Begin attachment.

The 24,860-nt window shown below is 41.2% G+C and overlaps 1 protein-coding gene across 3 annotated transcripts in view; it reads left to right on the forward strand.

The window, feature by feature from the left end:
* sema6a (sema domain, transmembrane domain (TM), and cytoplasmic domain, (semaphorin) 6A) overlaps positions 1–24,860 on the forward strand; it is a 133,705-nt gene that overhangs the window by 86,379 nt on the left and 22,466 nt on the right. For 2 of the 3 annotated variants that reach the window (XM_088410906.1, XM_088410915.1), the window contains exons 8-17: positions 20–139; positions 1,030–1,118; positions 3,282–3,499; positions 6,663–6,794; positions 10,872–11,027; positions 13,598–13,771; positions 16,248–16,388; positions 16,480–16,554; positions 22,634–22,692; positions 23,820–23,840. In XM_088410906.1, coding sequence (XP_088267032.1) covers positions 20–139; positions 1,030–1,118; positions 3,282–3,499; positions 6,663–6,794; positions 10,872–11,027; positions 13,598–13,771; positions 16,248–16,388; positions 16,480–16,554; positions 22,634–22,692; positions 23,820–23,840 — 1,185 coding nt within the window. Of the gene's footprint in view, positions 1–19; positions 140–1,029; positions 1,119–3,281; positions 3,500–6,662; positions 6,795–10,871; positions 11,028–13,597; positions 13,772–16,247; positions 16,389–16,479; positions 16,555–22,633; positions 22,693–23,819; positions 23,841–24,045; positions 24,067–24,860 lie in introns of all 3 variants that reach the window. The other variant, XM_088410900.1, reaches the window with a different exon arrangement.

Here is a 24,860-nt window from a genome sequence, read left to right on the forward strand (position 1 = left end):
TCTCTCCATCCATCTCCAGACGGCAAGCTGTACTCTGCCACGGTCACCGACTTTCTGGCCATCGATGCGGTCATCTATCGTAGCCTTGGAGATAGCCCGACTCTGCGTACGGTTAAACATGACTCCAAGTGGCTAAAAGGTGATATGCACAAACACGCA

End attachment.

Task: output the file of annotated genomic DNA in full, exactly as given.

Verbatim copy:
The 24,860-nt window shown below is 41.2% G+C and overlaps 1 protein-coding gene across 3 annotated transcripts in view; it reads left to right on the forward strand.

The window, feature by feature from the left end:
* sema6a (sema domain, transmembrane domain (TM), and cytoplasmic domain, (semaphorin) 6A) overlaps positions 1–24,860 on the forward strand; it is a 133,705-nt gene that overhangs the window by 86,379 nt on the left and 22,466 nt on the right. For 2 of the 3 annotated variants that reach the window (XM_088410906.1, XM_088410915.1), the window contains exons 8-17: positions 20–139; positions 1,030–1,118; positions 3,282–3,499; positions 6,663–6,794; positions 10,872–11,027; positions 13,598–13,771; positions 16,248–16,388; positions 16,480–16,554; positions 22,634–22,692; positions 23,820–23,840. In XM_088410906.1, coding sequence (XP_088267032.1) covers positions 20–139; positions 1,030–1,118; positions 3,282–3,499; positions 6,663–6,794; positions 10,872–11,027; positions 13,598–13,771; positions 16,248–16,388; positions 16,480–16,554; positions 22,634–22,692; positions 23,820–23,840 — 1,185 coding nt within the window. Of the gene's footprint in view, positions 1–19; positions 140–1,029; positions 1,119–3,281; positions 3,500–6,662; positions 6,795–10,871; positions 11,028–13,597; positions 13,772–16,247; positions 16,389–16,479; positions 16,555–22,633; positions 22,693–23,819; positions 23,841–24,045; positions 24,067–24,860 lie in introns of all 3 variants that reach the window. The other variant, XM_088410900.1, reaches the window with a different exon arrangement.

Here is a 24,860-nt window from a genome sequence, read left to right on the forward strand (position 1 = left end):
TCTCTCCATCCATCTCCAGACGGCAAGCTGTACTCTGCCACGGTCACCGACTTTCTGGCCATCGATGCGGTCATCTATCGTAGCCTTGGAGATAGCCCGACTCTGCGTACGGTTAAACATGACTCCAAGTGGCTAAAAGGTGATATGCACAAACACGCA